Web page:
Sarah: Michelle opened up her home and we got to spend a bit of time together before filming. The Davis’ in general we’re always around set, it was really a family affair. They are a remarkable family and it was a treat getting to know them. I was quite homesick… and sick sick during filming since I was 10 weeks pregnant. I didn’t tell anyone on set at the time that I was expecting. But the way the Davis’ took us in, it was really special and helped ease that ache I had to be home with my boys.

Question: What message do you hope viewers of The Stray will take away after seeing the film?

Sarah: I love the idea of a fresh start. Second chances. This film speaks to that… it’s never too late the lead the life you want to live. And family, of course is everything.

Question: What is the one thing your fans would be surprised to learn about you: a hidden talent? a favorite charity you support/believe in? or something else?

Sarah: If I listed my current interests I’d sound like a little old lady. Actually some of my friends call me “Betty” that’s the grandma in me. Betty Lancaster at home baking, reading and going to bed at 9.

The Stray will open in select theatres throughout the country tomorrow. You can check the movie’s official website for tickets.

Here is a trailer for the upcoming movie The Stray:

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With the season premiere of Merlin airing tonight on Syfy, fans might find it interesting to get an inside look at the main cast of the popular series before the big event happens.

The following are parts of interviews with Colin Morgan (Merlin), Bradley James (Arthur) and Katie McGrath (Morgana):

Katie McGrath as Morgana

Question: (This season) Morgana is the villain, but she didn’t start (out) that way. How do you create some form of humanity or sympathy for such a wicked character?

Katie: It’s fairly easy for me because ultimately I believe in what she’s doing and why she’s doing it. She’s been betrayed by her father, ostracized from her family and she’s all alone. She’s running on pure revenge, pure adrenaline fueled by pure revenge. I do feel sorry for her.

Question: Has Morgana’s appearance also made the transition to evil?

Katie: (She) now kind of looks like a Goth Jessica Rabbit. She is the character that (has) really changed the most…it’s a massive transformation.

Question: This season continues down a darker, more dramatic path. Do you feel the show is following a natural evolution?

Katie: The co-creators (Julian Murphy and Johnny Capps) have found a formula that works and they have taken it to the next level with this season. The show still has all the great comedy and relationships that the audiences adore, but we’ve gotten more sinister and the show has gotten there in a very organic way.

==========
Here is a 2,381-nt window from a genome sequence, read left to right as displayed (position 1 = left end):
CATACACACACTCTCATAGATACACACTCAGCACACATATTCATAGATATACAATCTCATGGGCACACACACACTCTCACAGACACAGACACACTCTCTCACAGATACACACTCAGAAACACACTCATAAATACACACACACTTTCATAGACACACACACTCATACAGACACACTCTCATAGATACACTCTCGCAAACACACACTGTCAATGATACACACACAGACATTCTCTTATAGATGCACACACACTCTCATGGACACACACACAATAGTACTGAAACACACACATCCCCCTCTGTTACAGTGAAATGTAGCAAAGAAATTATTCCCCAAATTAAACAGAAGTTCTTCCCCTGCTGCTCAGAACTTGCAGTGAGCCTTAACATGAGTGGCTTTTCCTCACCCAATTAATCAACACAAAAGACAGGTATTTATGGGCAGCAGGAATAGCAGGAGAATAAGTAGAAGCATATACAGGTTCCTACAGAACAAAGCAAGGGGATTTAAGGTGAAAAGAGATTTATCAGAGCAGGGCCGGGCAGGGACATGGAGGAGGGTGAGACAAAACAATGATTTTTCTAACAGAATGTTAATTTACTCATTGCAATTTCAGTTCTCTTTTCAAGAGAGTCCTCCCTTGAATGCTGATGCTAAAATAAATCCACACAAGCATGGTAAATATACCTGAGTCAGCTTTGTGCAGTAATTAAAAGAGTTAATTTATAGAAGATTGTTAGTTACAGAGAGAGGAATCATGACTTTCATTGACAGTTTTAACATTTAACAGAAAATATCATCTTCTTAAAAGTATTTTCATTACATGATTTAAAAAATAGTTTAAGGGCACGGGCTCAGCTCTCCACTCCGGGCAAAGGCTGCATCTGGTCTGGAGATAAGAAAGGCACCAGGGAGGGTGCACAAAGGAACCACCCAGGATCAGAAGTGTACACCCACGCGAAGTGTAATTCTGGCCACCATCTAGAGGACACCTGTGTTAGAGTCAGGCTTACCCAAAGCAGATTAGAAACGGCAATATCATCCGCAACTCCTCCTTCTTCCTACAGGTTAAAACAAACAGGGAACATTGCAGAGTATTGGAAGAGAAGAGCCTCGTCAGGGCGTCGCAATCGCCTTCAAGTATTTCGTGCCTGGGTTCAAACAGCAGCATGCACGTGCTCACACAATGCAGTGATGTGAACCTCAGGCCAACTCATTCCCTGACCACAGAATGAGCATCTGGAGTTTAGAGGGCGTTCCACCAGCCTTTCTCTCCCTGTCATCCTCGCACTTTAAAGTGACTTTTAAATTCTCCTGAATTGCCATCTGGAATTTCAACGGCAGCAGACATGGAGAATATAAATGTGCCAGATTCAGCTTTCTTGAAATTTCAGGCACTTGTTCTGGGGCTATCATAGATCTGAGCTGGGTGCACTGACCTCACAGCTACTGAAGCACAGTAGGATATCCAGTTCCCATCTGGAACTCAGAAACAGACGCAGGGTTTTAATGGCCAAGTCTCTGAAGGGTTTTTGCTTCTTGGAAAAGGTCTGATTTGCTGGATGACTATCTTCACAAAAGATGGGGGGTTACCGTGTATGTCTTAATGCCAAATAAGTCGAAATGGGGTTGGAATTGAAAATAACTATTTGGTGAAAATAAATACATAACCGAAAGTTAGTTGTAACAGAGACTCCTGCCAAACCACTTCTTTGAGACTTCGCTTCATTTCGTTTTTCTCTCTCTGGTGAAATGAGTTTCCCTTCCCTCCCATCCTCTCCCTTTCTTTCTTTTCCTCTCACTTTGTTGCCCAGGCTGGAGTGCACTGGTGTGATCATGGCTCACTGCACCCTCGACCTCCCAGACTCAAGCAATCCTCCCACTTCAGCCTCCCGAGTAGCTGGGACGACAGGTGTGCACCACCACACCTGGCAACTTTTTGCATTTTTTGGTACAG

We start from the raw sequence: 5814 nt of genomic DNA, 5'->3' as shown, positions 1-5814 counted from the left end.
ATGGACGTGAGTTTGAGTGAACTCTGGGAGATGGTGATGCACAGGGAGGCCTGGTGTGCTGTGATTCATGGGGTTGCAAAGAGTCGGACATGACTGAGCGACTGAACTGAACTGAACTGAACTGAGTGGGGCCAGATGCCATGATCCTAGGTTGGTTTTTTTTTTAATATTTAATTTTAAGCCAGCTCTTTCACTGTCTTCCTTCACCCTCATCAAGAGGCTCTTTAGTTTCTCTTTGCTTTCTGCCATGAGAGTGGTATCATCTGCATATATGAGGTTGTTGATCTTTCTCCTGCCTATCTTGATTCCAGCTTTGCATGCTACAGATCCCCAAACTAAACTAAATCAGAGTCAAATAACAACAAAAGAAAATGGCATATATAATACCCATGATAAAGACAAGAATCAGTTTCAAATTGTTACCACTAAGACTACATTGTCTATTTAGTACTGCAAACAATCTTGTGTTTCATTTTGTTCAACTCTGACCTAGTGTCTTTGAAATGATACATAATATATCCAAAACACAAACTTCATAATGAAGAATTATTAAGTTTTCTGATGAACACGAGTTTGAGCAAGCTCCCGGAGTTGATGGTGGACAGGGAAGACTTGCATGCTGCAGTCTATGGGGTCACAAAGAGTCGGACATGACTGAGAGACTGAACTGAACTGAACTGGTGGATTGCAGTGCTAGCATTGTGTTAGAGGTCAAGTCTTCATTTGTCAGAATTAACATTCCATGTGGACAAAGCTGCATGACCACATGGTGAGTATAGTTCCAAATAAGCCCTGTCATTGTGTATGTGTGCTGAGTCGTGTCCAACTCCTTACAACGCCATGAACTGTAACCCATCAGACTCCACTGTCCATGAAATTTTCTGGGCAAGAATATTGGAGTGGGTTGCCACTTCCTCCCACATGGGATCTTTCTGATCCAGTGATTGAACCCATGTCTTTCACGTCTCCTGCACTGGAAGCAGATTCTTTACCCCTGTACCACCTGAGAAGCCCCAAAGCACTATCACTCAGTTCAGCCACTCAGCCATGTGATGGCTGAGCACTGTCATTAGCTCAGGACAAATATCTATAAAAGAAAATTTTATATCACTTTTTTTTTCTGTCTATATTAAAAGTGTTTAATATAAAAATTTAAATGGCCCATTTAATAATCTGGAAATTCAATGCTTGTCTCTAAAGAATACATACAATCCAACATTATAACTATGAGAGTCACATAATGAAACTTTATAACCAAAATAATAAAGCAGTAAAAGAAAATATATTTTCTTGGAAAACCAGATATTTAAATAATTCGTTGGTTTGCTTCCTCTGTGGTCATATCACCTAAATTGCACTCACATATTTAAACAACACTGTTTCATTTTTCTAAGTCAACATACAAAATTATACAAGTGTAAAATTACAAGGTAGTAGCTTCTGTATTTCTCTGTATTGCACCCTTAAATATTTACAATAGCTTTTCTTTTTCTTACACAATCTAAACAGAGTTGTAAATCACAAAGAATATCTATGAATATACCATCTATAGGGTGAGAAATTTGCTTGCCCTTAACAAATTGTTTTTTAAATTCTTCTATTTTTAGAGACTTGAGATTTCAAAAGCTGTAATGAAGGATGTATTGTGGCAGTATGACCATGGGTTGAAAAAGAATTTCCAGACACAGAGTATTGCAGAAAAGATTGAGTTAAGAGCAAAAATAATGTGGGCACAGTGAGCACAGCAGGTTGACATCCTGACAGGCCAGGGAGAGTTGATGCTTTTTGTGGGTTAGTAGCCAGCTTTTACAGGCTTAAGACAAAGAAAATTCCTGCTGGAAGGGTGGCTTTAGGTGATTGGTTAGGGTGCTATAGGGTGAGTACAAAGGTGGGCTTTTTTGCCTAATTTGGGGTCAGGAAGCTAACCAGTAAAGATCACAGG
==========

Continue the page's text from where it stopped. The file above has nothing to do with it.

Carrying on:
Colin Morgan as Merlin

Question: Morgana presents the greatest threat to Camelot, correct?

Colin: Yes, she is desperate to claim the throne, and the only person standing in her way is Arthur. She is absolutely power hungry, fixated on regaining Camelot. She is Merlin’s ultimate enemy.

Question: What is Arthur and Merlin’s relationship like now?

Colin: They are master and servant, but they have also always been friends. They can’t help but like each other for their own quirks. What is different this season is that you see a vulnerable prince making use of Merlin as an advisor.

Question: Is Arthur still in the dark about Merlin’s magical power?

Colin: Yes, Arthur still has no idea about Merlin’s magic. If Merlin revealed his power to Arthur now, he could risk everything. Merlin’s dream is to live in a land where he can be free and ruled by the greatest king the world has ever known. But right now it would be madness for him to risk that for the selfish reason of revealing himself.

Bradley James as Arthur

Question: What has happened to Arthur since the last time we saw him?

Bradley: Arthur has to take the responsibility for the kingdom on his shoulders because his father has lost his mind. All eyes of the kingdom are now upon him, looking to him, not to Uther. Morgana poses an enormous threat to the kingdom Arthur is trying to protect. He has been thrown into the deep end of a very grave situation.